Shadow Posted December 7, 2008 Share Posted December 7, 2008 Hey all, Where am I making a mistake? [math]-i=(-1)\sqrt{-1}=\sqrt{(-1)(-1)(-1)}=\sqrt{-1}=i[/math] Cheers, Gabe Link to comment Share on other sites More sharing options...

DJBruce Posted December 7, 2008 Share Posted December 7, 2008 I think your mistake is that: [math](-1)(\sqrt{-1})\neq\sqrt{(-1)(-1)(-1)}[/math] Link to comment Share on other sites More sharing options...

D H Posted December 7, 2008 Share Posted December 7, 2008 You are attempting to apply the relation [math]a^ma^n=a^{m+n}[/math] to a situation where this relation does not apply: complex numbers. You are also abusing the square root symbol, which strictly applies only to non-negative reals. Link to comment Share on other sites More sharing options...

Petanquell Posted December 7, 2008 Share Posted December 7, 2008 Hey all, Where am I making a mistake? [math]-i=(-1)\sqrt{-1}=\sqrt{(-1)(-1)(-1)}=\sqrt{-1}=i[/math] Cheers, Gabe [math] (-1)(\sqrt{-1})\neq\sqrt{(-1)(-1)(-1)} [/math] because [math] \sqrt{a^2}=\left|a \right| [/math] aspon myslim... Link to comment Share on other sites More sharing options...

Shadow Posted December 7, 2008 Author Share Posted December 7, 2008 If [math]\sqrt{-1}[/math] is illegal, how can [math]i[/math] be defined? aspon myslim... I told you, no Czech; only English Link to comment Share on other sites More sharing options...

D H Posted December 7, 2008 Share Posted December 7, 2008 The error in the original post ultimately lies with the implicit use of [math]\sqrt{(-1)^2}=-1[/math]. There is no need for imaginary numbers here. For example, using [math](-1)^4 = 1 = ((-1)^2)^2[/math], [math]\aligned 1 &= \sqrt{1} \\ &= \sqrt{(-1)^4} \\ &= \sqrt{(-1)^2}\sqrt{(-1)^2} \\ &= \sqrt{(-1)^2}\sqrt{1} \\ &= (-1)\times 1 \\ &= -1 \endaligned[/math] The square root function takes a branch cut at x=0. Proofs that -x=x involve an abuse of this branch cut. Don't do that! Link to comment Share on other sites More sharing options...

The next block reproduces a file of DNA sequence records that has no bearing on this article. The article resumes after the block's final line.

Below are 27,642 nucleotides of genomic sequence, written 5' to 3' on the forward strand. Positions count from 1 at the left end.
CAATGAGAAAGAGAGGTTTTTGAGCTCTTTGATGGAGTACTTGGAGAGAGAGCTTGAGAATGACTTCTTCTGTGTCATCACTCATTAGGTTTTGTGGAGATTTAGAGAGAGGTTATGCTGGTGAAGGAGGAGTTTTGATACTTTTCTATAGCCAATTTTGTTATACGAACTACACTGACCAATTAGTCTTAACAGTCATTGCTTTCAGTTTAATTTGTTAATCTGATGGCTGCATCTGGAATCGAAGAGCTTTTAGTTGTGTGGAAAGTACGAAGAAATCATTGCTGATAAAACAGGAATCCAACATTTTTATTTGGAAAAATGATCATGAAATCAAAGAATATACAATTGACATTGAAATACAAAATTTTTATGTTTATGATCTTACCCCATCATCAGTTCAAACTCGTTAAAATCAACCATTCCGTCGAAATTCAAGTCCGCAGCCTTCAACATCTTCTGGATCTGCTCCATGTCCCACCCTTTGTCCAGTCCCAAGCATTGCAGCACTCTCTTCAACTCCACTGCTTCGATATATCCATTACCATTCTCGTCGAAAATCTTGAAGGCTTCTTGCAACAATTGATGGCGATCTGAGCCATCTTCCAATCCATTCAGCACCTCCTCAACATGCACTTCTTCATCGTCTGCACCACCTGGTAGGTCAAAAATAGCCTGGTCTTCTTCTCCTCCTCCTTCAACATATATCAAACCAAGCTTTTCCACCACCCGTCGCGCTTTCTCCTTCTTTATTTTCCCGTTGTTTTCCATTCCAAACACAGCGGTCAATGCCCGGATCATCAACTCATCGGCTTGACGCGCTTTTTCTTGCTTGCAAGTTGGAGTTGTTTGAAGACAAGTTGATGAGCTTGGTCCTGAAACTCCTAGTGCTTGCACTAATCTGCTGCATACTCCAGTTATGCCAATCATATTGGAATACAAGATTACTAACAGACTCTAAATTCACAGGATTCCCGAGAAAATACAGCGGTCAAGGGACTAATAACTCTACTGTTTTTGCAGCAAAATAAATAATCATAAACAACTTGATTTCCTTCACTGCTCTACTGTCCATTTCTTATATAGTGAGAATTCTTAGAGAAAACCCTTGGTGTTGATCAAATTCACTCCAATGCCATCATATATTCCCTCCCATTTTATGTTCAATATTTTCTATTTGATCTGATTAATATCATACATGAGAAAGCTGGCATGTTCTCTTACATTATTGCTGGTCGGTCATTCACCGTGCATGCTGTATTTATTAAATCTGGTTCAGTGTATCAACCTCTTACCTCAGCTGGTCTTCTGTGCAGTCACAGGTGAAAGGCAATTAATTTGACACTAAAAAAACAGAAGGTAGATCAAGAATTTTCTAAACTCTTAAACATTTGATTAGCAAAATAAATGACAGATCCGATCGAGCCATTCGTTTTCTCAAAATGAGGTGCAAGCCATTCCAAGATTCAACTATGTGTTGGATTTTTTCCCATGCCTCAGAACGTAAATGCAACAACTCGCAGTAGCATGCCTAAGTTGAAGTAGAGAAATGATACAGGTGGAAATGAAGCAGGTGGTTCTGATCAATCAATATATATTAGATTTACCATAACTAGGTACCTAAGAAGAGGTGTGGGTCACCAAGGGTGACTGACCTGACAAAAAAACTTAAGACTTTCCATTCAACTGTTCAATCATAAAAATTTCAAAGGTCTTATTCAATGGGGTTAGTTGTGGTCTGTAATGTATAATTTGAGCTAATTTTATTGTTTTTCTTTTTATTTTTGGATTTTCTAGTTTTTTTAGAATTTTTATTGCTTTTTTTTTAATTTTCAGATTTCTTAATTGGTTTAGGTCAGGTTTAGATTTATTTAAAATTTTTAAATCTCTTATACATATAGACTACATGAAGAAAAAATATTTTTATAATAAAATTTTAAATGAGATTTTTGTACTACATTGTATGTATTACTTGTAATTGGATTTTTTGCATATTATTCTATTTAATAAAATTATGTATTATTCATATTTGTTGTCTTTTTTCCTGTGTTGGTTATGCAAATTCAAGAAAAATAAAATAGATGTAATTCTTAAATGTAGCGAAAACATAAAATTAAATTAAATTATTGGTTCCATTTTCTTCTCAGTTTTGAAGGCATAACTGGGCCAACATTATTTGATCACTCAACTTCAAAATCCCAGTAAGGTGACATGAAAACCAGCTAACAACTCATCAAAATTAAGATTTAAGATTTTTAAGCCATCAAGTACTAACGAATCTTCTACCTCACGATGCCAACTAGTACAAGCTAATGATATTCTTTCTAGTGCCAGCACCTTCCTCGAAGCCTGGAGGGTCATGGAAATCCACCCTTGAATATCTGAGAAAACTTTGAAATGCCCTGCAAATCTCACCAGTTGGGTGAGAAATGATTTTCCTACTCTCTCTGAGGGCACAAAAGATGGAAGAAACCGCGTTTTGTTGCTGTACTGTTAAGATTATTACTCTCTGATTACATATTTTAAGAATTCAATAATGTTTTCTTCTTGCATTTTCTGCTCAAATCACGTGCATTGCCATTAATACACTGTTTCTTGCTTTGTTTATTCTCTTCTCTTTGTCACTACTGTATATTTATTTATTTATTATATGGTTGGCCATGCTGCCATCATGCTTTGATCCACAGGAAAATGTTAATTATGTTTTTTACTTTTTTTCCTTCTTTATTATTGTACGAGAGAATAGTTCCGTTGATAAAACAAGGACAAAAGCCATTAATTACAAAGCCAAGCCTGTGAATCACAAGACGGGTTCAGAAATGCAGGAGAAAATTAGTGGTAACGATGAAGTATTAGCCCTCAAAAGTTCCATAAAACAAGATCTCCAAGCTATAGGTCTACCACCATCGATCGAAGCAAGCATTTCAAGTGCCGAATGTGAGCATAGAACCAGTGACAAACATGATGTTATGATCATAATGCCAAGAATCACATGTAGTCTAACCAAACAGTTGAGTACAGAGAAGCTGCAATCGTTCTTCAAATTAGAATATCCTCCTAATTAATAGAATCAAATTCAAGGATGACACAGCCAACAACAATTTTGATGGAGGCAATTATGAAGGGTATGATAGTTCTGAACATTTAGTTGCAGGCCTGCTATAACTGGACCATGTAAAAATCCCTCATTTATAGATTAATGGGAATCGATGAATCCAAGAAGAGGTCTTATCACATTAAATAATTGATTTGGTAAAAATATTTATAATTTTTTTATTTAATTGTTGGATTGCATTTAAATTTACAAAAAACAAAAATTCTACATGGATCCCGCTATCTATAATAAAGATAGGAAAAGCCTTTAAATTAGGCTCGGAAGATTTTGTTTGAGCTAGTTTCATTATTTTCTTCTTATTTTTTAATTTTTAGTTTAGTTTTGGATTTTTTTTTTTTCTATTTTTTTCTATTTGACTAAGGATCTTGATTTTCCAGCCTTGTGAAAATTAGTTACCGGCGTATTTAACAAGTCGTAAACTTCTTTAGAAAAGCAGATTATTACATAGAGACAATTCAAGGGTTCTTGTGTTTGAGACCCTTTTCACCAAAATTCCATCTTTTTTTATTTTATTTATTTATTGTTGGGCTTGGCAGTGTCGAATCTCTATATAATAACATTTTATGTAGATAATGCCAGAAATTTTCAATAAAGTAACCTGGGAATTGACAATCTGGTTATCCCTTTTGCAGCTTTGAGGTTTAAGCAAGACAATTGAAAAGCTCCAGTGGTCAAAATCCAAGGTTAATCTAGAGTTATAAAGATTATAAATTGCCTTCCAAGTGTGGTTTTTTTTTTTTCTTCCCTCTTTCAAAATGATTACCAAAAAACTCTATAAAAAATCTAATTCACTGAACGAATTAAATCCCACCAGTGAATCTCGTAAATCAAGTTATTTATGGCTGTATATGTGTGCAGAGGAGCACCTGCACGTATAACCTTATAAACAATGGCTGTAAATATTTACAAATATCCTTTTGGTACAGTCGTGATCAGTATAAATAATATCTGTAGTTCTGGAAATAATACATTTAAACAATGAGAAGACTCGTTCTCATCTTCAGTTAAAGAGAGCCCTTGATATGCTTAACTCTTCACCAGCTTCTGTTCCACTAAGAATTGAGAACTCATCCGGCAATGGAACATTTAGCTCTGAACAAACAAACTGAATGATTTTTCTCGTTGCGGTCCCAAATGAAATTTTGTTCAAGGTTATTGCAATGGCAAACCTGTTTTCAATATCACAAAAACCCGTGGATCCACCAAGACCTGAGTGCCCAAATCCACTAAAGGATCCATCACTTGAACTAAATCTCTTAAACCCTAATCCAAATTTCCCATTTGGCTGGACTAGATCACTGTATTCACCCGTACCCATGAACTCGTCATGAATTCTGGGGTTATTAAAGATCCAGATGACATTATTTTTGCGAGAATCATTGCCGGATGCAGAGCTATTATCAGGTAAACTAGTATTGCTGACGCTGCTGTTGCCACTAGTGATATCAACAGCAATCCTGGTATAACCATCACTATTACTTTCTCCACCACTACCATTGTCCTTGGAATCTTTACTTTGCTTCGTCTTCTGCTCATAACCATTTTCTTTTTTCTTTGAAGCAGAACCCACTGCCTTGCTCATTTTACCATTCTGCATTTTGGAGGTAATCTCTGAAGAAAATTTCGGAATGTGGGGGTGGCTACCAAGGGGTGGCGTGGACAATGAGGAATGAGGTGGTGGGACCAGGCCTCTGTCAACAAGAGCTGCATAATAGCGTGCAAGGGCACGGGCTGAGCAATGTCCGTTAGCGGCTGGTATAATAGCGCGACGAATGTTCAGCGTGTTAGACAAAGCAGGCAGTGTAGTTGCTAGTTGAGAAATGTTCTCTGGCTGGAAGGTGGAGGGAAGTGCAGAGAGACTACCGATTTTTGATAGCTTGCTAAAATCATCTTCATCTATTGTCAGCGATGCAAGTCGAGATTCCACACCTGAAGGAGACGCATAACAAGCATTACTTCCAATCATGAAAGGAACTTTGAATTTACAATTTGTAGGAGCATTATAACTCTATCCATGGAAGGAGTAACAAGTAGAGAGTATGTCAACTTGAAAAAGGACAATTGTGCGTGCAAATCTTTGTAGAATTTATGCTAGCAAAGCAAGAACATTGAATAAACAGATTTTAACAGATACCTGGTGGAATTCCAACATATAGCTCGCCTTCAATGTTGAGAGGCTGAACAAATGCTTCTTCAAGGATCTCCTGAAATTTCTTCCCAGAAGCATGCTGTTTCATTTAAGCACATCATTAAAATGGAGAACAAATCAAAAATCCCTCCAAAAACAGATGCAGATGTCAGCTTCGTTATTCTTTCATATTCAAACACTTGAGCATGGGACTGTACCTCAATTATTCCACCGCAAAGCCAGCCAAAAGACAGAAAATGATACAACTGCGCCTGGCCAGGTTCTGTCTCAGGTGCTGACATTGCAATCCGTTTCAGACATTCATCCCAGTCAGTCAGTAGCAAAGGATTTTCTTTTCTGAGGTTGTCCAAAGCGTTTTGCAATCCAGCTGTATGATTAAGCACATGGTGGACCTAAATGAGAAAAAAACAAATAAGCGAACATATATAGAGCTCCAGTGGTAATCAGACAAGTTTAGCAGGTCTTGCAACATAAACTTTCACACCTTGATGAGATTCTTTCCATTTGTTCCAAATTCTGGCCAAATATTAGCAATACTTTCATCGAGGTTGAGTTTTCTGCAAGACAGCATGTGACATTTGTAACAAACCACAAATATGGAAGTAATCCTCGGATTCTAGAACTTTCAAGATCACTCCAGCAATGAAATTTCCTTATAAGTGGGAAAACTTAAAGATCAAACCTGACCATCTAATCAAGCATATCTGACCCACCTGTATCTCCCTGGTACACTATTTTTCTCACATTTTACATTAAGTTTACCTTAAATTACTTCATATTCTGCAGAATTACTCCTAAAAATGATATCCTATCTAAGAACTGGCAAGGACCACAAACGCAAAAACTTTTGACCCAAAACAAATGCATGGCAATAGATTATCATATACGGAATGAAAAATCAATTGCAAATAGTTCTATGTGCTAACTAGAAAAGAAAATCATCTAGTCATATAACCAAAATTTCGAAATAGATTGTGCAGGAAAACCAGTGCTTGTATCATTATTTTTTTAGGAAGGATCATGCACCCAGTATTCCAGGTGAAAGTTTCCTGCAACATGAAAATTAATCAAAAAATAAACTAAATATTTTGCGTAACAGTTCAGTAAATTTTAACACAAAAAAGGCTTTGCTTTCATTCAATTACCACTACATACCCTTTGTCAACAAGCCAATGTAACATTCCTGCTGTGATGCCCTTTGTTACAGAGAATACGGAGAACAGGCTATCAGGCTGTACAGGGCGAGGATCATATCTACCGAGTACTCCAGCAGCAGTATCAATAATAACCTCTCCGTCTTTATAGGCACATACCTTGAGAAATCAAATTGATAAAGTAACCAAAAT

Shadow Posted December 7, 2008 Author Share Posted December 7, 2008 Ah, I see now. My bad. Thanks for explaining guys ;-) Cheers, Gabe Link to comment Share on other sites More sharing options...

MolecularEnergy Posted December 20, 2008 Share Posted December 20, 2008 (edited) You can proove a negative very easily, by saying, [math]x=zy^2[/math] Add x to both sides; [math]2x=zy^2+x[/math] Divide by 2 on both sides [math]x= \frac{1}{2} (zy^2+x)[/math] Manipulating through algebra gives: [math]\frac{1}{2} x-x= \frac{1}{2} (zy^2)[/math] Solve the equation; [math]\frac{1}{2} x= -\frac{1}{2} zy^2[/math] Replace [math]\frac{1}{2}[/math] x with [math]\frac{1}{2}[/math] zy^2 then [math]\frac{1}{2} x= -\frac{1}{2} x[/math] Which is my own derivation. Edited December 20, 2008 by MolecularEnergy Link to comment Share on other sites More sharing options...

Klaynos Posted December 21, 2008 Share Posted December 21, 2008 [math] \frac{1}{2} x-x= \frac{1}{2} (zy^2) [/math] Here lies your mistake. It should be: [math] x= \frac{1}{2} (zy^2) + \frac{1}{2} x [/math] [math] x - \frac{1}{2} x= \frac{1}{2} (zy^2) [/math] Which works out fine. Link to comment Share on other sites More sharing options...

MolecularEnergy Posted December 21, 2008 Share Posted December 21, 2008 Why... i thought the algebra i used was fine? Obviously not though, if you are adament it is wrong. Link to comment Share on other sites More sharing options...

Bignose Posted December 21, 2008 Share Posted December 21, 2008 But the algebra wasn't fine. You made a mistake. Check it again. Klaynos showed you the step you made the mistake on. Link to comment Share on other sites More sharing options...

MolecularEnergy Posted December 21, 2008 Share Posted December 21, 2008 I know, i see it now. I am sorry. Link to comment Share on other sites More sharing options...

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